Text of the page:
Seafood – both farmed and wild – will play a central and increasingly important role in realizing human, ocean and planetary health.
By Fabian Dawson
Canada’s fishers and seafood farmers say they support a global initiative led by 14 world leaders to build a sustainable ocean economy that can help solve global challenges like climate change and food security.
The new Ocean Action Agenda released by the High Level Panel for a Sustainable Ocean Economy (Ocean Panel) this week has put forward a new action agenda underpinned by sustainably managing 100 per cent of national waters.
The Ocean Panel, comprising the leaders of Australia, Canada, Chile, Fiji, Ghana, Indonesia, Jamaica, Japan, Kenya, Mexico, Namibia, Norway, Palau, and Portugal have also pledged to sustainably manage waters under their control by 2025 – oceans covering about 30 million square kilometers.
The measures aimed at building a sustainable ocean economy could help produce as much as six times more food from the ocean that is in line with Canada’s Blue Economy vision, which includes protecting 30 per cent of marine waters by 2030, rebuilding fish stocks, reducing plastic in the ocean.
“Having the world’s longest coastline, Canada recognizes that our economy and our well-being are deeply connected with the health of our oceans, and that we have a responsibility to protect them,” Prime Minister Justin Trudeau said in a statement.
“That is why we are committed to working with our international Ocean Panel leaders, and to developing a comprehensive blue economy strategy. We are also calling on more world leaders and other partners to join us in turning our goals into reality.”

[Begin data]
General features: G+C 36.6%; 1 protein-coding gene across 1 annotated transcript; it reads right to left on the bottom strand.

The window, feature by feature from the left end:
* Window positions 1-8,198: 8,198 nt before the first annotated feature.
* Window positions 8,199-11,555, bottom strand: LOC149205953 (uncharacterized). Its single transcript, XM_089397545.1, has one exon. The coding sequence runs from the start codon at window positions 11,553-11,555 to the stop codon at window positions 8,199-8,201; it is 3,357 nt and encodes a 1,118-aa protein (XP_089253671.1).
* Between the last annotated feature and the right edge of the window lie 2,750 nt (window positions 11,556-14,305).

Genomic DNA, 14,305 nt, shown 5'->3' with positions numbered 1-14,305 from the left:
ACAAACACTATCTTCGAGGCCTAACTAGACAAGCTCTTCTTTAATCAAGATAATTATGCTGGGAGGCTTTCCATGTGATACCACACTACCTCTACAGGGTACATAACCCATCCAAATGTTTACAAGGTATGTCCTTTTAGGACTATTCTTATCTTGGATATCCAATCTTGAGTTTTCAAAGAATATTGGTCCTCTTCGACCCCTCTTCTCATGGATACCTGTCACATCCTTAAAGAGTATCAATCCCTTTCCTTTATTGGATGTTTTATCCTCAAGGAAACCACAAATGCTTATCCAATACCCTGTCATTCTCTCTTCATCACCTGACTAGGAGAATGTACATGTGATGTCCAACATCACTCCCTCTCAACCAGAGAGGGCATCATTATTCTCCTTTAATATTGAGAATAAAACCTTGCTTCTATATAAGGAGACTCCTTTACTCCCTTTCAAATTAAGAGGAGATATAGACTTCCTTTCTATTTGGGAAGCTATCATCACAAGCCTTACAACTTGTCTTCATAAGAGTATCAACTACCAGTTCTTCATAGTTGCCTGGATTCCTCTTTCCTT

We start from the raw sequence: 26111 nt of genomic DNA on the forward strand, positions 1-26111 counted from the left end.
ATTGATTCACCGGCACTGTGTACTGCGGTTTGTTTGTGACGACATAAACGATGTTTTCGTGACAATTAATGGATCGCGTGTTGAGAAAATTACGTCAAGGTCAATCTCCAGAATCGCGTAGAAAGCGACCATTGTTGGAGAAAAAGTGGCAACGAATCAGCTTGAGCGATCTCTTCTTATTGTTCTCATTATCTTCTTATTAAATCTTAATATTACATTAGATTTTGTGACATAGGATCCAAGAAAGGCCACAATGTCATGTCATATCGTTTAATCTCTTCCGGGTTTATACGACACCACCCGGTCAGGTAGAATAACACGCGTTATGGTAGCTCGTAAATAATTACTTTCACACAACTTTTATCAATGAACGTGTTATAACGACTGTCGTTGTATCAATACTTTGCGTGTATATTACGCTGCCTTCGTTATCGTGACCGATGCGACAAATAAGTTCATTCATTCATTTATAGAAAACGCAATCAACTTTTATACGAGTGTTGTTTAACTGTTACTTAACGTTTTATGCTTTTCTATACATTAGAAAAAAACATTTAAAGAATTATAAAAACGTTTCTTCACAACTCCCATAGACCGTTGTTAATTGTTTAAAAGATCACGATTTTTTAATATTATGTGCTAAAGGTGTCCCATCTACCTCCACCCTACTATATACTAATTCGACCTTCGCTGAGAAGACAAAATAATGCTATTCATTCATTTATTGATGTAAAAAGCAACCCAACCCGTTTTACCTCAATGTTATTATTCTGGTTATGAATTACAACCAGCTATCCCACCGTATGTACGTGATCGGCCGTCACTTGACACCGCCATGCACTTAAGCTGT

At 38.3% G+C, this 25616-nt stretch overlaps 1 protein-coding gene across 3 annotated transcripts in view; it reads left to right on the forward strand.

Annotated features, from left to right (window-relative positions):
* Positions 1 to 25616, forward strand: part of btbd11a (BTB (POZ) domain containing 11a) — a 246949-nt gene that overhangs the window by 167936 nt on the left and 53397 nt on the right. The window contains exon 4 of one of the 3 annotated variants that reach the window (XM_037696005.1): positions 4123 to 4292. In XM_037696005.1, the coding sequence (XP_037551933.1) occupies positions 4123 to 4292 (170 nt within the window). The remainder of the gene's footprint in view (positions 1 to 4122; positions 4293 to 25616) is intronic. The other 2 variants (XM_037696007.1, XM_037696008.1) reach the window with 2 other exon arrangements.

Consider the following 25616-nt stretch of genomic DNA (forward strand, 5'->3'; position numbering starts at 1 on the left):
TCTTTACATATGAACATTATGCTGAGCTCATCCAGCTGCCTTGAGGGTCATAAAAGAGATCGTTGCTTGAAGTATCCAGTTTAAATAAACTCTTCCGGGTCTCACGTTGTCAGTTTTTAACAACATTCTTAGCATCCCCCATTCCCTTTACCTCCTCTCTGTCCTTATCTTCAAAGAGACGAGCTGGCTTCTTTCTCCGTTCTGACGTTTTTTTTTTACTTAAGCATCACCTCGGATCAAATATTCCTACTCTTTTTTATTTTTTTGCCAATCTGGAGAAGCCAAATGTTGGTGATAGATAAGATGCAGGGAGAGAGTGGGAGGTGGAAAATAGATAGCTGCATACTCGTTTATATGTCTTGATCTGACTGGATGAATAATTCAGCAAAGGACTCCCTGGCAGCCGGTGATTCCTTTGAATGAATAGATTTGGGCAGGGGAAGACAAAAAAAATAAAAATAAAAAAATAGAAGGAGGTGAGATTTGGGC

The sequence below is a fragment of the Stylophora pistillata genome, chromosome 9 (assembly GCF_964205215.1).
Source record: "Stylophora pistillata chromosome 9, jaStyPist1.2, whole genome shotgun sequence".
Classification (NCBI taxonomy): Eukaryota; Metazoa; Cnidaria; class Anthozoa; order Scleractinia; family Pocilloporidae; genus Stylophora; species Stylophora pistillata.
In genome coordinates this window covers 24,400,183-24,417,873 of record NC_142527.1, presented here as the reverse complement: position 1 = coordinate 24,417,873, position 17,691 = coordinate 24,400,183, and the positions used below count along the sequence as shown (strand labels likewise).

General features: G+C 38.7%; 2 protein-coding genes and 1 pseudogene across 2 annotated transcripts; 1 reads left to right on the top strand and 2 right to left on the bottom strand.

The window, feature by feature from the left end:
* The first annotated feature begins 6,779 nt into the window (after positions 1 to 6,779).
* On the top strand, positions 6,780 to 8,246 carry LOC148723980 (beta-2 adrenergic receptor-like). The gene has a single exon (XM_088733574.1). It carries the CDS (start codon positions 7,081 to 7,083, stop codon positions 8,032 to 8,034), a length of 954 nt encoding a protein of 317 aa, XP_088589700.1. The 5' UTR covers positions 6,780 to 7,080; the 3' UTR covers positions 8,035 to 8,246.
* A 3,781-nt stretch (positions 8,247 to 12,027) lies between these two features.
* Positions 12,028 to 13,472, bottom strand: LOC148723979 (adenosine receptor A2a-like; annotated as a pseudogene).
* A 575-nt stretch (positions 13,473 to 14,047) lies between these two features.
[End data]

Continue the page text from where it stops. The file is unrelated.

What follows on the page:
The Fisheries Council of Canada (FCC) and the Canadian Aquaculture Industry Alliance (CAIA) said the mission of building a sustainable ocean economy by balancing effective protection, sustainable production and equitable prosperity is in alignment with the goals of the Canadian fish and seafood industry.
“The Ocean Action Agenda and Canada’s Blue Economy Strategy 2040 demonstrate that we don’t have to choose between ocean protection and production. We can have both. Research shows that a healthier ocean is a smart investment that will deliver social, health, economic and environmental benefits,” the two groups said in a joint statement.
The FCC and CAIA, the national associations representing the wild-capture and farmed seafood industries recently released their own Blue Economy Strategy, which is to position Canada as a global top three producer of the best, most sustainable fish and seafood by 2040.
“The Ocean Panel’s new Ocean Action Agenda positions the ocean as an essential part of solving global challenges. The Canadian fish and seafood industry shares that belief,” said Paul Lansbergen, President, FCC.
“Our Blue Economy Strategy 2040 puts a plan on paper for Canada to follow to be a part of that worldwide movement,” he said.
Tim Kennedy, CAIA President & CEO, said Canada can and should be playing a leading global role to realize the opportunity of the Blue Economy.
“Seafood – both farmed and wild – will play a central and increasingly important role in realizing human and planetary health. Our world and Canada will benefit greatly with acting on these recommendations,” said Kennedy who is also a member of the Advisory Network to the Ocean Panel.
Canada’s aquaculture industry generates over $6 billion in economic activity, $2.45 billion in GDP, and employ over 25,000 Canadians.
The industry, dominated by salmon farmers, has come under attack by activists who have rejected all peer reviewed science that is contrary to their stance that fish farms are responsible for the decline of wild stocks.
They want to oust salmon farmers from Canada’s oceans to grow fish on land in tanks.
Current estimates show that some two billion kg of salmon (world production) grown on land-based farms would produce 526 billion kg greenhouse gas emissions.
The current production in Canada alone would require 28,000 Canadian football fields, 33,719 acres, or 159 sq. km of land to grow fish in appropriate densities in land-based systems. Raising land based salmon also costs 12 times more than ocean farming, studies have shown.
(image courtesy of oceanpanel.org)